Ordinary language is all right.
One could divide humanity into two classes:
those who master a metaphor, and those who hold by a formula.
Those with a bent for both are too few, they do not comprise a class.
Passing under a railroad bridge, my bus was suddenly deluged by the accumulated runoff, massive even compared to tonight's hard rain. We passengers were collectively shocked, even maybe stupefied.
One is hardly allowed time to think, by the world or by one's self.
I'm writing a bibliography.
On Döblin and speed: part of Döblin's style is so inconspicuous that it took me hundreds of pages to realize the effects it was working: much of the prose posed relative to the characters' thoughts and feelings is relatively undifferentiated from that of other characters (whose consciousnesses may also be expressed by nearby sentences, though usually not too nearby), and indexical words and phrases are made to do more work in determining the meanings of the sentences than in 'more standard' novelistic prose. At times I can even catch myself making the imaginative effort, to keep in mind when I read a sentence who the pronouns refer to, what those characters have just done, what their longer-term relationships have been.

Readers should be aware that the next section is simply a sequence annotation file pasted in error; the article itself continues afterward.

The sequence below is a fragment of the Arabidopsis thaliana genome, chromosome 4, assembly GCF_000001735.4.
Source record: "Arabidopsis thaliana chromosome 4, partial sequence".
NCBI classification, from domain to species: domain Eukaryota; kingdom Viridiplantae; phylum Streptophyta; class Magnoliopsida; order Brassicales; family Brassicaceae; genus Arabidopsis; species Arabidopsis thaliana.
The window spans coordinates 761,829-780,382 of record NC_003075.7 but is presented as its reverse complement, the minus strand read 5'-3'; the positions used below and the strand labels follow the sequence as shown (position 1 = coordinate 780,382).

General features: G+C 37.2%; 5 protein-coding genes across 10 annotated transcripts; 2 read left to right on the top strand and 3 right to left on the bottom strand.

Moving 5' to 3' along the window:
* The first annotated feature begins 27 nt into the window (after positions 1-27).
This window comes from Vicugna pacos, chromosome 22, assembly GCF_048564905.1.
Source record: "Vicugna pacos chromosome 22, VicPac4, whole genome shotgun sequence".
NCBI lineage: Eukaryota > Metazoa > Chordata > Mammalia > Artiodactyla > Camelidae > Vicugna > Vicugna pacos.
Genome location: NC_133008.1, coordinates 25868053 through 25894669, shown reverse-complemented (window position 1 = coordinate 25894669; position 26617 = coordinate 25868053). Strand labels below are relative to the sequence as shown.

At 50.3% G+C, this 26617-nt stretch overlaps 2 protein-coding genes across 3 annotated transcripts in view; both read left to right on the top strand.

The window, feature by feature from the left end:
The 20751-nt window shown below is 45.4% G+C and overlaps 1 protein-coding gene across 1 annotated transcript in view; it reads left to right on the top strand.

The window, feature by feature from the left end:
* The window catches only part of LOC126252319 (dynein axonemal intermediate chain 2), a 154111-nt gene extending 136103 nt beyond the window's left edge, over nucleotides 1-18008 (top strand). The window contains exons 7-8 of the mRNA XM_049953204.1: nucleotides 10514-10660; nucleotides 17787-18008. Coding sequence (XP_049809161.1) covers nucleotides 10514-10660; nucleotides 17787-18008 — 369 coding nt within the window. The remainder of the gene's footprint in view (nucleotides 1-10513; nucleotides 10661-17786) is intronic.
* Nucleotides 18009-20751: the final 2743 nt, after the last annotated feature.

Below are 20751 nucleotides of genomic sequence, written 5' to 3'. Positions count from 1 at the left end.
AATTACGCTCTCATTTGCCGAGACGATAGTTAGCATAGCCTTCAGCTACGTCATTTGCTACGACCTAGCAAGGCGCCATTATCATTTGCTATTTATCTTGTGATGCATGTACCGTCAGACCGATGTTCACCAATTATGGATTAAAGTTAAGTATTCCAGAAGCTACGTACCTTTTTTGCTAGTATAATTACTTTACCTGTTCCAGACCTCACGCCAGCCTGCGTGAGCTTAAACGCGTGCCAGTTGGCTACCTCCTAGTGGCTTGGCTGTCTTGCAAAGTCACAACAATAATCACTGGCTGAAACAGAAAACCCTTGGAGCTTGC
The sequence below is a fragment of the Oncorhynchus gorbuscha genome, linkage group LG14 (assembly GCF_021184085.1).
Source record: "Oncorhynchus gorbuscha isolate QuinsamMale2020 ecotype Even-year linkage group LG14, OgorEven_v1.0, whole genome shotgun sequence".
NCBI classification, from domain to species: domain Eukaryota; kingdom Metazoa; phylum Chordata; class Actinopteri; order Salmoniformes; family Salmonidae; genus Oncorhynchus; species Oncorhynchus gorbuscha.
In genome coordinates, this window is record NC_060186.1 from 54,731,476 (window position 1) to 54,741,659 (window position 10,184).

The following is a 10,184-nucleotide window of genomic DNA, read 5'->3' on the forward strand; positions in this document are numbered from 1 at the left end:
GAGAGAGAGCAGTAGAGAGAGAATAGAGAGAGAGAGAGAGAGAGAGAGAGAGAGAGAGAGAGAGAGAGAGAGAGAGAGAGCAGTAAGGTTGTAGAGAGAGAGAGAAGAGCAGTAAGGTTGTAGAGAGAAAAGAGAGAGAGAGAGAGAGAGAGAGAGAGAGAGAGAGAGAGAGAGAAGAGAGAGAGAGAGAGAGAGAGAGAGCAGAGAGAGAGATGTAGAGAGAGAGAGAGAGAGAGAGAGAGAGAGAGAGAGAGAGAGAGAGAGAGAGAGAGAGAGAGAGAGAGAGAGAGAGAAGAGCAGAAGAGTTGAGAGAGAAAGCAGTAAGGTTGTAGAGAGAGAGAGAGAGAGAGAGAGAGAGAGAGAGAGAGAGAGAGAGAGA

<stasis that one wants to break only in the right way>
A curious note at the end of the compiler's introduction to the Oxford Book of Aphorisms:
'There is one gap in this anthology which I particularly regret. I had hoped to include a number of aphorisms by Wittgenstein, drawn principally from Philosophical Investigations (1953) and Culture and Value (1980), but unfortunately permission to do so was refused by his literary executors.'
Not cool, literary executors. Not cool.